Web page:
Colorado floods

9:16pm

Sun October 6, 2013
APR Local News

ETA for Amtrak Train Service Unknown; Busses Continue

Maria Troxler, right, and her friend Mildred Oliver wait for an Amtrak bus back to Denver. Both are from Baton Rouge, Louisiana.
Elise Thatcher

Officials are pushing to rebuild the Front Range after devastating floods That includes a direct line to the Roaring Fork Valley… a railroad line, that is. Tracks west of Denver were washed out-- and that means changes for Amtrak service to Glenwood Springs. Aspen Public Radio’s Elise Thatcher has more.

Reporter: Jeff Hershenson, who lives in Snowmass Village, is at the Glenwood Springs Amtrak station on a recent gorgeous fall day. He says the competitive fare prompted him to buy a ticket to Denver.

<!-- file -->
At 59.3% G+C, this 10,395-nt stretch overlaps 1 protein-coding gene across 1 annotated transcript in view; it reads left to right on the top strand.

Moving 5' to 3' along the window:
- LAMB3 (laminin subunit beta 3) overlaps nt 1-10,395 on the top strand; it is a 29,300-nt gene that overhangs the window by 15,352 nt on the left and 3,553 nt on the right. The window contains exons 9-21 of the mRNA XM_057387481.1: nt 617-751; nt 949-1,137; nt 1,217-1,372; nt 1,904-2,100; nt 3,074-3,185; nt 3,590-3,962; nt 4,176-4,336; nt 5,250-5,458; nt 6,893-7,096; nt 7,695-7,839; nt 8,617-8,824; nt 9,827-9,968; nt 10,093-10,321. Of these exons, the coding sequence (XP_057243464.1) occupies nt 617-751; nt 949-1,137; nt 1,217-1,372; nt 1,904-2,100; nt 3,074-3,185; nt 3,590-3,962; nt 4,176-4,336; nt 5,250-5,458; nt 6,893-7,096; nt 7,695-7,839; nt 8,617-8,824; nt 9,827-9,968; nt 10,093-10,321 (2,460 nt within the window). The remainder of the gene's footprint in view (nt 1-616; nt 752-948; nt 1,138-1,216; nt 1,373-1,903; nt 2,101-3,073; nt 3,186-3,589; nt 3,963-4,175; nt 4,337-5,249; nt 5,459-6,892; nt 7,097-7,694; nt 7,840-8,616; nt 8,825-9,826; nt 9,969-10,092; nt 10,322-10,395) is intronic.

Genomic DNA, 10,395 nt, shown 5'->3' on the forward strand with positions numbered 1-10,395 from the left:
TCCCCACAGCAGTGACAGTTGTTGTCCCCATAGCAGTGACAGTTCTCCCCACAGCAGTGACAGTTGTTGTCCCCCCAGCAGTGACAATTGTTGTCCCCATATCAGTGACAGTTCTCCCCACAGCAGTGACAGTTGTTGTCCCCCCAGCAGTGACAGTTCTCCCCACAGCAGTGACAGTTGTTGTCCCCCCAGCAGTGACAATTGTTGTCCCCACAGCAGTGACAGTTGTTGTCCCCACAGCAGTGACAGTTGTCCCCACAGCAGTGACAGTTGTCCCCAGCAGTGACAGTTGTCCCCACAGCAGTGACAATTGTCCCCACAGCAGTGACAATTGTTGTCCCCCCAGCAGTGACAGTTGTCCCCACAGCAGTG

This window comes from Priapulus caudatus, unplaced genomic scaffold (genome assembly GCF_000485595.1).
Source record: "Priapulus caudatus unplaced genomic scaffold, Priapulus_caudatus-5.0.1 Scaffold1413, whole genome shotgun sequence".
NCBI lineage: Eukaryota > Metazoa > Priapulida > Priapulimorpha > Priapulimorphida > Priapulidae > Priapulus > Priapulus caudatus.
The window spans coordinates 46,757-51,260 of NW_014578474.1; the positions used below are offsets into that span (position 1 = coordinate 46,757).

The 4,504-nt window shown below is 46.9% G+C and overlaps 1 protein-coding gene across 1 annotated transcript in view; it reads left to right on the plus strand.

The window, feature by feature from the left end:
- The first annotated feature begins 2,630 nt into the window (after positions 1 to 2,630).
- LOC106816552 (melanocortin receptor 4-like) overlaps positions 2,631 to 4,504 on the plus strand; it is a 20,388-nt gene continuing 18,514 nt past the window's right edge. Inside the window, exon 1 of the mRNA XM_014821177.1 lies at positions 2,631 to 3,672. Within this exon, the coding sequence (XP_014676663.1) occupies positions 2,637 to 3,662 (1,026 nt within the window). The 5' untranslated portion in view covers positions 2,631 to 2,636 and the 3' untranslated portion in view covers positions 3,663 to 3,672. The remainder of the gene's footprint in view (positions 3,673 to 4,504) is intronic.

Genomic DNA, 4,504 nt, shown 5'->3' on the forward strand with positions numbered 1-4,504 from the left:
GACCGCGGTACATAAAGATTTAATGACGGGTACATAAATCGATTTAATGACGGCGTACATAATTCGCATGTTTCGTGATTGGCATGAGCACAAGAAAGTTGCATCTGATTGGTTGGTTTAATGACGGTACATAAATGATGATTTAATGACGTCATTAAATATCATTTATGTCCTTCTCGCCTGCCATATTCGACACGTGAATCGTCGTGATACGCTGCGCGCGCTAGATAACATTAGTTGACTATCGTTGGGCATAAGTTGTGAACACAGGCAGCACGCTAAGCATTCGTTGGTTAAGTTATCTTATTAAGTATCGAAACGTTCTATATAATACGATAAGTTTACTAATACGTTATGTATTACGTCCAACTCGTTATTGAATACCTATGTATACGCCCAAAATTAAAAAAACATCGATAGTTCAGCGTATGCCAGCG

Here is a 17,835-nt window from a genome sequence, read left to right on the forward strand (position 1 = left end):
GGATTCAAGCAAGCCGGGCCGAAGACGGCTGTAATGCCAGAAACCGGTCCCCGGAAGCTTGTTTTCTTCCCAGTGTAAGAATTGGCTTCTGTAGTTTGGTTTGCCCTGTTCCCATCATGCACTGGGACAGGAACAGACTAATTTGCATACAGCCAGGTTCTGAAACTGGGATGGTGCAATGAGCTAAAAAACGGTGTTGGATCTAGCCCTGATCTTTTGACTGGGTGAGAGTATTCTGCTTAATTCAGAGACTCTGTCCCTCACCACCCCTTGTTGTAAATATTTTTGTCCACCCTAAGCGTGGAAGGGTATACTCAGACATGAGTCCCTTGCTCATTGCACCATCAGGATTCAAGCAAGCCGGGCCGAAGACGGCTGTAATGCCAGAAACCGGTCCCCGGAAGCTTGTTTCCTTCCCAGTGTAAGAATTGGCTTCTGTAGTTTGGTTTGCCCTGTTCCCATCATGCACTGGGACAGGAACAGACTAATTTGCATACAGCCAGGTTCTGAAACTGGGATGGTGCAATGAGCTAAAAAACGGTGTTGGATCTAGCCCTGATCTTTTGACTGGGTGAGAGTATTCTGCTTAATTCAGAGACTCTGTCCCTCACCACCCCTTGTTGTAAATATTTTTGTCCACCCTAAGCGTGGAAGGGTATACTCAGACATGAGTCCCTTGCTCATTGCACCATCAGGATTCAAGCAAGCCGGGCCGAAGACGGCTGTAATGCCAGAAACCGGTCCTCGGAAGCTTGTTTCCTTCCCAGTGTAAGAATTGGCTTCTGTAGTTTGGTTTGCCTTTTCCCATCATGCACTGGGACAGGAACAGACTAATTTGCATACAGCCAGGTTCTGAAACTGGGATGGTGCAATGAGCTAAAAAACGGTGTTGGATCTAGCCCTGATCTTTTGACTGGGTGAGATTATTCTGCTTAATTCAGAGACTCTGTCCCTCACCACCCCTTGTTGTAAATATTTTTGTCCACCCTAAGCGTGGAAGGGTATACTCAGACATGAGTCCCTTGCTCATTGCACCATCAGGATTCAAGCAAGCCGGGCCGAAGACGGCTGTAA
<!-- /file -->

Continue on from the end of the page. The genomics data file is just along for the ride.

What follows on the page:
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9:46am

Tue September 24, 2013
Environment

Recent Rains Boost Rivers to Flows Normally Seen in Spring

The Crystal River near Redstone on Monday was flowing at 343% of average. The Roaring Fork River in Aspen was flowing 200% of average on Monday.
Credit Sarah Johnson/Roaring Fork Conservancy

The beginning of this week has brought an unusual amount of moisture to the Roaring Fork Valley. Mountains were dusted with snow and rains lifted river levels to flows usually seen in the Spring. Sarah Johnson with the Roaring Fork Conservancy says flows on rivers like the Crystal are dramatically higher than they were this time last year. Aspen Public Radio's Marci Krivonen spoke with her on Monday.

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